Nov 01, 2014 / Apple Plumbing, Helpful Tips, Plumbing

Remember the Polar Vortex last winter? During the week of January 6-10, we did well over 100 frozen pipe emergency calls!! By Wednesday afternoon that week, all of our techs had put in 40 hours and were into overtime. I’ve been in the plumbing service business 46 years and I have NEVER seen anything like that. And it continued on for weeks. Weather forecasters are predicting a “colder than average” winter for the East Coast this year. Because of an early snow in the Siberian Dessert we stand a good chance for another Polar Vortex. Dang!
So, there are a few things you need to consider with your plumbing system to prepare for the possible frigid weather this winter:

Outside hoses and faucets. I suggest removing your hoses from your hose bibs and drain them completely. Coil them up and store them in a safe place. Outside hose bibs should be winterized too. If you have frost free hose bibs, all you generally need to do is disconnect your hose. These faucets are self-draining….for the most part. In some situations the frost free feature has been compromised through faulty installation or interior changes in your house such as a basement finish. Check it out.
Traditional hose bibs do not have a frost free feature and must be shut off with an interior valve and the pipe drained.

Overhangs. If you have plumbing on an overhang, you need to make sure the piping in the overhang is properly insulated, that the building insulation is properly installed, and that any cracks or openings in your siding and exterior finish are sealed.

Well pits. Last winter we had more than one customer with an old time well pit in their yard. This is basically a cinderblock pit anywhere from 3’-6’ deep and 5’-6’ squared with a concrete lit and an access opening. We had such a prolonged sub-freezing period that the pipes in the pits would freeze. In most cases a portable heater will keep the pipes from freezing. Be aware that well pits are very moist environments so protect yourself from electrical shock. You may want to have a licensed electrician take a look for you.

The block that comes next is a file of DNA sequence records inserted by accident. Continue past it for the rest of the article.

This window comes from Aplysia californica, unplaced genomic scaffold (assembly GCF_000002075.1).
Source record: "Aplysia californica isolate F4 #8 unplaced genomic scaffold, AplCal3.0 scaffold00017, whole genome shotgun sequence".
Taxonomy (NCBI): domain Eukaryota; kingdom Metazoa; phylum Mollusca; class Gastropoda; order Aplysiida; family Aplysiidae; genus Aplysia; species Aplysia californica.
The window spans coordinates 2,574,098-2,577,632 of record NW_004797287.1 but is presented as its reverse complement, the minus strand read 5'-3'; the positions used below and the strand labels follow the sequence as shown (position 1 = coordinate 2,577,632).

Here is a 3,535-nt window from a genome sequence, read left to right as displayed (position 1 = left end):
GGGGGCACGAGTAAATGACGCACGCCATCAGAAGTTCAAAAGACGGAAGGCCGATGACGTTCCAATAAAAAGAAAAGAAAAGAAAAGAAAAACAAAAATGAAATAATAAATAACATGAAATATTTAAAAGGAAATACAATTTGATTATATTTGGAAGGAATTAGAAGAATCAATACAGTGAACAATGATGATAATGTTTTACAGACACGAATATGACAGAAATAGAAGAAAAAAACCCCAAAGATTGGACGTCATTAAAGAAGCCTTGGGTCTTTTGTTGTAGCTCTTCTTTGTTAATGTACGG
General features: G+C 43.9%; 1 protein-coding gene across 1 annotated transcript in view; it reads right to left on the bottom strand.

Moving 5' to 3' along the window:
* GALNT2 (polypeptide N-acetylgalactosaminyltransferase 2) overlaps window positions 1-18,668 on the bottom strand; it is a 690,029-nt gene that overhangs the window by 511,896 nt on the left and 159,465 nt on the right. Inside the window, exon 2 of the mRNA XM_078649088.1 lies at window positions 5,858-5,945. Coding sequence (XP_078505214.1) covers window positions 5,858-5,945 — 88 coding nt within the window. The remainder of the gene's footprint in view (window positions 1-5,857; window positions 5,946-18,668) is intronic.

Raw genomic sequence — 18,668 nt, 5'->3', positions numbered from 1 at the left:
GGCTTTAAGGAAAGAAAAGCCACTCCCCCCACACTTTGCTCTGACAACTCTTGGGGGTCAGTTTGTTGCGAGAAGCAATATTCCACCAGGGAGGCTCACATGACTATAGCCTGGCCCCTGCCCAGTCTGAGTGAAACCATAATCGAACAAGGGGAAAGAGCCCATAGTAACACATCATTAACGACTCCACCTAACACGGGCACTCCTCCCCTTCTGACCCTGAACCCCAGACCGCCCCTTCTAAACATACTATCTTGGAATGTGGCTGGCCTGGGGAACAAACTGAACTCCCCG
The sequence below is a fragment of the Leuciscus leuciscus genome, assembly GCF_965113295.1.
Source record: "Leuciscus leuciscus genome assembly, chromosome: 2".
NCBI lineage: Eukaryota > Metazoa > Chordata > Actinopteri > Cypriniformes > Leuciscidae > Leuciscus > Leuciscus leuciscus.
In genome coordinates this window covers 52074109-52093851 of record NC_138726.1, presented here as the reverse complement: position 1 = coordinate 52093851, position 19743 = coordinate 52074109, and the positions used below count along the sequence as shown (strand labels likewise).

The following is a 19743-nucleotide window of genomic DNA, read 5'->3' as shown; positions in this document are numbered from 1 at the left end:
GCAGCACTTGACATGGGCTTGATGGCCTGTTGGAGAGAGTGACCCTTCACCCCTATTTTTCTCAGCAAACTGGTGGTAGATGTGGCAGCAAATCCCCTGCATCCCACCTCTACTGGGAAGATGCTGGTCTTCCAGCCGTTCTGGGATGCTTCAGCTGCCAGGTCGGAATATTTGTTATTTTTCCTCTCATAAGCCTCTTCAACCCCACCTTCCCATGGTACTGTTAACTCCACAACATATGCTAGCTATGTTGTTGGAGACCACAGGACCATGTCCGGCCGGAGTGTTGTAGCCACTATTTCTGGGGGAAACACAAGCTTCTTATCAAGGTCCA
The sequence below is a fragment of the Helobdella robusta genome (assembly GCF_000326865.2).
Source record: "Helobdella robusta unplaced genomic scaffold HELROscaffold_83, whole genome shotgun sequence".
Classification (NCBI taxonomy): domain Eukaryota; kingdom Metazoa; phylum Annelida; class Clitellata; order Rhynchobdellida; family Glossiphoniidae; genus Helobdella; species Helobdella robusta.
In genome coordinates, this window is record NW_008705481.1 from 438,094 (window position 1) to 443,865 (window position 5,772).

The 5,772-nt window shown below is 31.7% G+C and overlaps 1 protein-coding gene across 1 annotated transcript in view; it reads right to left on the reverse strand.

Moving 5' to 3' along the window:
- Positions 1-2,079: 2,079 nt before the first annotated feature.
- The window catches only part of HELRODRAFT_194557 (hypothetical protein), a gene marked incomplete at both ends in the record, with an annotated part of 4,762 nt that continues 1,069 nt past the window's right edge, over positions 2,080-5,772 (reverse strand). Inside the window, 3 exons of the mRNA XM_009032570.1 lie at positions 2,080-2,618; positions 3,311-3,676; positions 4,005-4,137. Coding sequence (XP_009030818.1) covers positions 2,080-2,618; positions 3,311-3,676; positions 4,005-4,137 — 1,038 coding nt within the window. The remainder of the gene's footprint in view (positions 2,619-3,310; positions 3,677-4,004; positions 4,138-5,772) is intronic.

Pipes in exterior walls. Many people last winter experience frozen pipes in exterior walls that, fortunately, froze but didn’t burst. They were lucky!! If you had this situation, you should investigate your situation and look for cracks or openings in your wall and make sure you have sufficient insulation. Barring that, what you can do is when frigid weather is predicted is open a faucet in the affected sink or bathtub and let water trickle out. The moving water generally keeps pipes from freezing.

Sump pumps. Make sure your sump pump discharge pipe is clear and the outlet is not blocked by snow and ice. Many people have water treatment and/or condensing furnaces that discharge into the sump pump pit. If the sump pump pipe is blocked and your water treatment regenerates, you could have a mess in your basement. So find your sump pump discharge pipe outside now when there is no snow hiding it.

Power Outages. This has not much to do with plumbing as with life safety. Many people don’t have the luxury of an emergency generator. So, what to do when the power goes out and it’s cold outside? We lost our power twice last winter and, boy howdy, did it get cold in the house. We are fortunate enough to have a fireplace in our family room. So, we built a fire, lit some candles, shut the door and hunkered down for a cold night. There is one plumbing task I did before I turned in: I shut off my main water valve and drained the pipes. I also shut off the electric to the water heater. I opened every faucet in the house and let the pipes drain down to the laundry tub (the lowest fixture in my house). I you experience a prolonged outage in sub-freezing temperatures, your pipes will freeze….and possibly burst.

Sprinkler pipes. Many houses now have a fire sprinkler system. Some older ones also. In many of those sprinkled houses there are sprinkler pipes in the attic. Over time, attic insulation can settle and exposed the sprinkler pipes. Also, homeowners store items in their attics and can disturb the insulation. Sprinkler pipes can freeze, burst, and cause severe property damage. We had a customer in Hampstead last winter who experienced this very situation. As best we can tell, her attic sprinkler pipe burst shortly after everyone left for work in the morning and water flowed for about 10 hours. The entire house had to be gutted and redone. New kitchen cabinets, new carpet, new hardwood floors, new furniture, all clothing had to be dry cleaned and the family had to live in a hotel for months. If you have a sprinkler system, check your attic insulation. Even with homeowners insurance, the disruption can be overwhelming.

That’s about it. The best advice I can give is “Be Prepared”. Frozen and busted water pipes can cause quite a bit of property damage….especially if they burst while no one is home.

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